With more women graduating from university, and more women pursuing STEM (science, technology, engineering and mathematics) subjects than ever before, we may finally be at a tipping point to start closing the gender gap in the workplace. The World Economic Forum (WEF) has unfortunately predicted that doing so will take five generations at the current pace. However, I’m optimistic. We can make progress more quickly than WEF calculates because our conversations about what needs to change are beginning to include key new elements.
The most important of these is a focus on transparency. Most organisations are still far too opaque in their processes, which means all involved, not only women, are left unsure exactly what they have to do to succeed. Organisations need to be clear about what is required to progress and about the exact impact taking time out to have a family or going on flextime for whatever reason will have on careers. These should not be closed-door conversations that lead everyone to think that someone else is getting a better deal.
Time to talk: What needs to change for women at work, a piece of research published by PwC, analysed the results of a survey of 3,627 women around the world, including women at the critical time in their careers where starting a family or taking on caring responsibilities coincides with milestones in career development. It is part of a series looking at different stages in the careers of women. Of the women in this year’s survey, 58 per cent identified the need for greater transparency from their employers to improve career development opportunities.
Let’s start with transparency as it applies to career progression. I have mentored a lot of women and men, and it is almost always the men who are beating down my door asking me about promotions and telling me they are ready, even if they are not.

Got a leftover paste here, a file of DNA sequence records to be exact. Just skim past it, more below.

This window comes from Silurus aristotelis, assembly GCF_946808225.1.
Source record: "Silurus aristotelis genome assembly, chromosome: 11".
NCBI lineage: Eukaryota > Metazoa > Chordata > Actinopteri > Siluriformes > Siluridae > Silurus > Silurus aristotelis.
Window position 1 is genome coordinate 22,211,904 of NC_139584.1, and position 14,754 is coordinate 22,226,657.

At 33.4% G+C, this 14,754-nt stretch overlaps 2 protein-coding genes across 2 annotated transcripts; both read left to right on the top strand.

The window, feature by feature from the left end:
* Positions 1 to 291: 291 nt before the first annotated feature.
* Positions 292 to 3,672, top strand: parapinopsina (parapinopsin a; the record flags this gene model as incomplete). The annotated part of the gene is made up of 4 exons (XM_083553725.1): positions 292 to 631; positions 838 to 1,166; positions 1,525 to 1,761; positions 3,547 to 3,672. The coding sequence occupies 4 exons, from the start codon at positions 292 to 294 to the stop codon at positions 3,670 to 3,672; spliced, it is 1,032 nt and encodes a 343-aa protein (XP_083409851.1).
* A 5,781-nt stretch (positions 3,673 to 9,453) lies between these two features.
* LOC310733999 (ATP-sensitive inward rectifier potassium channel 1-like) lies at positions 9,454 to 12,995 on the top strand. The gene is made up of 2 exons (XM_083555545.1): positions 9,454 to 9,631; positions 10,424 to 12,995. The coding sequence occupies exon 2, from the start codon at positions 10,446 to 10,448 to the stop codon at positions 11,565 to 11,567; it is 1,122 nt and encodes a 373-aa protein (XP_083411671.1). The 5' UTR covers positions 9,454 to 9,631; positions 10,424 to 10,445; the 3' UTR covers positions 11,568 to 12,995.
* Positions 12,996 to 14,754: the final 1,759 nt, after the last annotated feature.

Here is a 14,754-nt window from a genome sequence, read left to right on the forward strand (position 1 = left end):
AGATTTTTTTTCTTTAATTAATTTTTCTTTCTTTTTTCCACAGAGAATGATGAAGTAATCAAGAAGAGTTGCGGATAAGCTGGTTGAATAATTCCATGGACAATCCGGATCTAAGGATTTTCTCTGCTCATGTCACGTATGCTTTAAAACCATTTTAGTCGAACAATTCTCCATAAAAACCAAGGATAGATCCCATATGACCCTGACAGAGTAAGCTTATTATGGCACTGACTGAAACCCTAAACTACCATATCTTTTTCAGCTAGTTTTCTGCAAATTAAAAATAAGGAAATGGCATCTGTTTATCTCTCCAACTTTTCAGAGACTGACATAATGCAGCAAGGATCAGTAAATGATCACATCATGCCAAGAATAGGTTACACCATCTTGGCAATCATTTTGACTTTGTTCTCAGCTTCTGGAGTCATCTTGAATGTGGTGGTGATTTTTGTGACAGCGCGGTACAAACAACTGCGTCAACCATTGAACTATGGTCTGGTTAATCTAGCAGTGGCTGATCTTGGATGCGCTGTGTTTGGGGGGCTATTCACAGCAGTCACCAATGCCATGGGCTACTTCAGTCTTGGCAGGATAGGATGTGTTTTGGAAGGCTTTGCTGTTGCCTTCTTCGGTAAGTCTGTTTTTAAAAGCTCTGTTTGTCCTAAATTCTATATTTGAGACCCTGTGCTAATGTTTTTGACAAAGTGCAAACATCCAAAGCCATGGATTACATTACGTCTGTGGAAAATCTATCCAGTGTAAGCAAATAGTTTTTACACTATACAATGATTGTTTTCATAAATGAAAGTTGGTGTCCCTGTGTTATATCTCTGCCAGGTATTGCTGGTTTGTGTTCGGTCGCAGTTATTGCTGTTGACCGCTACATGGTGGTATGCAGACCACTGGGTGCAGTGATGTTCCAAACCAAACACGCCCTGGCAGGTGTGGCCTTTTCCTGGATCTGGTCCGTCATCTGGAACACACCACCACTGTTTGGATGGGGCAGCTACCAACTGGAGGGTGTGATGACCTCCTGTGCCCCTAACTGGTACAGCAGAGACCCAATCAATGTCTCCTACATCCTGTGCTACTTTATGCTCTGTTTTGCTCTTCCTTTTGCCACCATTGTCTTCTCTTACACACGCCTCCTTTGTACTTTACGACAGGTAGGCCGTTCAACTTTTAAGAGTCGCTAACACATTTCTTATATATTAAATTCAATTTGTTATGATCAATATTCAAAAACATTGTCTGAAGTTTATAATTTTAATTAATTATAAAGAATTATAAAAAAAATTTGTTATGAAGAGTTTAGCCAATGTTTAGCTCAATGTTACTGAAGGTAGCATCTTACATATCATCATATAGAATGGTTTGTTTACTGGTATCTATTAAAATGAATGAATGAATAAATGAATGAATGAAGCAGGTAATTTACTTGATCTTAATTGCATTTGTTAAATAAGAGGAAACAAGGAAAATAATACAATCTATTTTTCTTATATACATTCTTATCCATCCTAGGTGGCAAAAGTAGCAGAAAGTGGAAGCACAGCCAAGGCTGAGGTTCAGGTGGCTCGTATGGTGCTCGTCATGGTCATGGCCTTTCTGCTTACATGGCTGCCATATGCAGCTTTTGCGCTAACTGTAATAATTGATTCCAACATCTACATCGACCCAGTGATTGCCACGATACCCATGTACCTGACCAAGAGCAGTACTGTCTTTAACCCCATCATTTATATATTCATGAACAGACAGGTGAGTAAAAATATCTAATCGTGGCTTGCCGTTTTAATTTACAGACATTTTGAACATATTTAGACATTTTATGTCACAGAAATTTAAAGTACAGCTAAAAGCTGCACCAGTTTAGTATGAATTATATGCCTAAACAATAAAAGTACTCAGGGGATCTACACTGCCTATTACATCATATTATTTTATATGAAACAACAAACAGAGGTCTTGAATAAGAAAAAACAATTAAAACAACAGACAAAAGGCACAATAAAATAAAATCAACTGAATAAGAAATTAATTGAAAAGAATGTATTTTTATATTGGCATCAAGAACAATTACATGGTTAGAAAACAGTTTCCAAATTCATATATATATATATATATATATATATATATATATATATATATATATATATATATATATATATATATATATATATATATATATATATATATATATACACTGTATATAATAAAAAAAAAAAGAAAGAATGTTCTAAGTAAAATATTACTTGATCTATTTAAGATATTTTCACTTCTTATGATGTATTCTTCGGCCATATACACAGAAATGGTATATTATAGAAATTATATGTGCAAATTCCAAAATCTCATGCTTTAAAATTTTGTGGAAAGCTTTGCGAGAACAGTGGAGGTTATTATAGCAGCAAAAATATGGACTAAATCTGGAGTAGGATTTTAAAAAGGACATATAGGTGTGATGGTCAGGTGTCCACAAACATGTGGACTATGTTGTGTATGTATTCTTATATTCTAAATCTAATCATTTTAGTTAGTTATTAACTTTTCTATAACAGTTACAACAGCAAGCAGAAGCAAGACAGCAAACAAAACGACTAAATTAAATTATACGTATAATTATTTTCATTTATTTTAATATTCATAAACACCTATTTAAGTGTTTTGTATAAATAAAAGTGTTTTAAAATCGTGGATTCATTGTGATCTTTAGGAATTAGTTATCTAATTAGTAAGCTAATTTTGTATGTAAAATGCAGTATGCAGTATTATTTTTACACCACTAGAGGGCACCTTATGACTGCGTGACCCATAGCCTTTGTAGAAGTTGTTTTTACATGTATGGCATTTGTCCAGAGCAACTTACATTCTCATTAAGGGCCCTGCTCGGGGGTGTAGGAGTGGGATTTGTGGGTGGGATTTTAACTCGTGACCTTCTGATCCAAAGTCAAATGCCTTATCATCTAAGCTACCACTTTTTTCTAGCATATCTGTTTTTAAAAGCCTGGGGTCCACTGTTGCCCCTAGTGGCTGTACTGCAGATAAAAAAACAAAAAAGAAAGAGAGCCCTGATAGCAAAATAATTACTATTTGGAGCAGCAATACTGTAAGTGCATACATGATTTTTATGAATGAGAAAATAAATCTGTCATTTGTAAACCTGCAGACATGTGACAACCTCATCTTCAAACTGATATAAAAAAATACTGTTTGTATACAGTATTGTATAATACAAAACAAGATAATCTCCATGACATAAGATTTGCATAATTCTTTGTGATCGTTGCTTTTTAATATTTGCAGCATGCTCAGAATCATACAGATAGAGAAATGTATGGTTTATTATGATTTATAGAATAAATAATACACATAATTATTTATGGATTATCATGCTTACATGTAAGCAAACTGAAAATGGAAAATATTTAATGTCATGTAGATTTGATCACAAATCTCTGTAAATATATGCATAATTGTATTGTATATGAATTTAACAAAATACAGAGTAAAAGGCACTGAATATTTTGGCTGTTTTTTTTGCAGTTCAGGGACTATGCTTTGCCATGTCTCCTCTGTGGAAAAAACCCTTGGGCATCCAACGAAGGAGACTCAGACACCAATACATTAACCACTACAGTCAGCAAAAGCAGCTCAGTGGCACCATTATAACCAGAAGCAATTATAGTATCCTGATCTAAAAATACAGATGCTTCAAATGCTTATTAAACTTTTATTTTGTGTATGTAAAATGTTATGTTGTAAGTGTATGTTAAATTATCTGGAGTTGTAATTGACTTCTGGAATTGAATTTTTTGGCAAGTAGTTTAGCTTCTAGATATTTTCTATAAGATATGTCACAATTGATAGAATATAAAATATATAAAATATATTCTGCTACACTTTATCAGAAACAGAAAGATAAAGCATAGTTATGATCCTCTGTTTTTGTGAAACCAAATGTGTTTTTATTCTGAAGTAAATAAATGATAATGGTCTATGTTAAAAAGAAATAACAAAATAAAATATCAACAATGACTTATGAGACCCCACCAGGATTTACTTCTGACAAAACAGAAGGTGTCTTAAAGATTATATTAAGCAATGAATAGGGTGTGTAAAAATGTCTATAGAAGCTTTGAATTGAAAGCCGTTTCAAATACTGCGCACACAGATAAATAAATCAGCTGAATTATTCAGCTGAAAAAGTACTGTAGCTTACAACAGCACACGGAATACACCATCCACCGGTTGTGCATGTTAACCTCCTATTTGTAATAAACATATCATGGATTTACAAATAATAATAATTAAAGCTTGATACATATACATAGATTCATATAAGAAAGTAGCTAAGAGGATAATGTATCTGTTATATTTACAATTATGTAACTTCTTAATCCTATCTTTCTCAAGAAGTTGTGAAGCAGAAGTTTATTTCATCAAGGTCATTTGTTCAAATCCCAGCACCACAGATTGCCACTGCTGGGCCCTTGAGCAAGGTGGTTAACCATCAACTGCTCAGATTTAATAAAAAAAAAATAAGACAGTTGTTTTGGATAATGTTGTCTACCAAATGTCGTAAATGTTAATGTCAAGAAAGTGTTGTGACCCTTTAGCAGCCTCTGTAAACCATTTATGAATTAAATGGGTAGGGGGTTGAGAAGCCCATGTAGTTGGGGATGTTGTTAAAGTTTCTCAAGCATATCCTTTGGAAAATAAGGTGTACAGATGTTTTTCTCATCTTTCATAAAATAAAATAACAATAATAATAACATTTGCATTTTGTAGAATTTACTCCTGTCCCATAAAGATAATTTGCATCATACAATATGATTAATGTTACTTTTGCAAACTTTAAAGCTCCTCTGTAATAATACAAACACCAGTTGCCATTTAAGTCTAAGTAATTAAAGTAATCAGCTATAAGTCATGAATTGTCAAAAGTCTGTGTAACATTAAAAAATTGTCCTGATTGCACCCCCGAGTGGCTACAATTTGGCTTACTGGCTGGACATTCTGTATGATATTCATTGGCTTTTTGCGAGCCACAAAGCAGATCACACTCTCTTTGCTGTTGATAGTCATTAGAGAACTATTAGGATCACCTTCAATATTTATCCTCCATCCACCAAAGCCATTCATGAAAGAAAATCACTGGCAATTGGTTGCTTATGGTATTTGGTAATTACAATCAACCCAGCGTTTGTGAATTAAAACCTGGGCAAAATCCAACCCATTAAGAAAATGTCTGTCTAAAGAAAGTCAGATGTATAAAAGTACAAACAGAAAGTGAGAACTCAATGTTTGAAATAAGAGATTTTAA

This fits the stereotype that women believe they have to be 100 per cent competent or overqualified to advance, which is backed up by disappointing evidence that in too many cases this is indeed true. In PwC’s survey, only 17 per cent of respondents said they would put themselves forward for a promotion if they didn’t think they had all the right skills.
Help talented women
The onus here has to be on the employers to help talented people, be they men or women, reach their potential. And for that to happen, everybody must be clear on the criteria for advancement. Women also need sponsors who will push them when they are ready. At PwC UK, we find that when women enter the process to become partners, for example, they succeed at a greater rate than men because they are much more prepared. The downside is that it takes them longer than men to put themselves forward.
At one of my global banking clients, where there is a commitment to diversity from the very top, many senior leadership roles, including heads of significant geographic regions and top portfolios, are now held by women. There is, however, a dearth of women in the middle management ranks. The challenge is how to fill this gap.
Diversity in promotion
Ensuring greater diversity in promotion panels is a good first step that many companies are beginning to take. Behavioural research shows clearly that people gravitate to those who are most like themselves. Having all-male panels can, for example, disadvantage women applicants. People have to be aware of this type of bias.
When considering promotions into leadership positions, employers also often fail to recognise the kinds of skills that people need at the next level, and focus too much on the skills required of people to do the job they are in. This is particularly true when it comes to technical skills. Leadership roles are not necessarily technical in nature. Being an effective leader is not always about how well you can code, or how familiar you are with the intricacies of regulatory regimes, but rather how effectively you collaborate, build teams, and clearly articulate a vision and values. That is not to buy into more stereotypes that men are better at the hard technical stuff than women. Rather, it is simply a red flag when thinking about the next steps.
Source: The Daily Monitor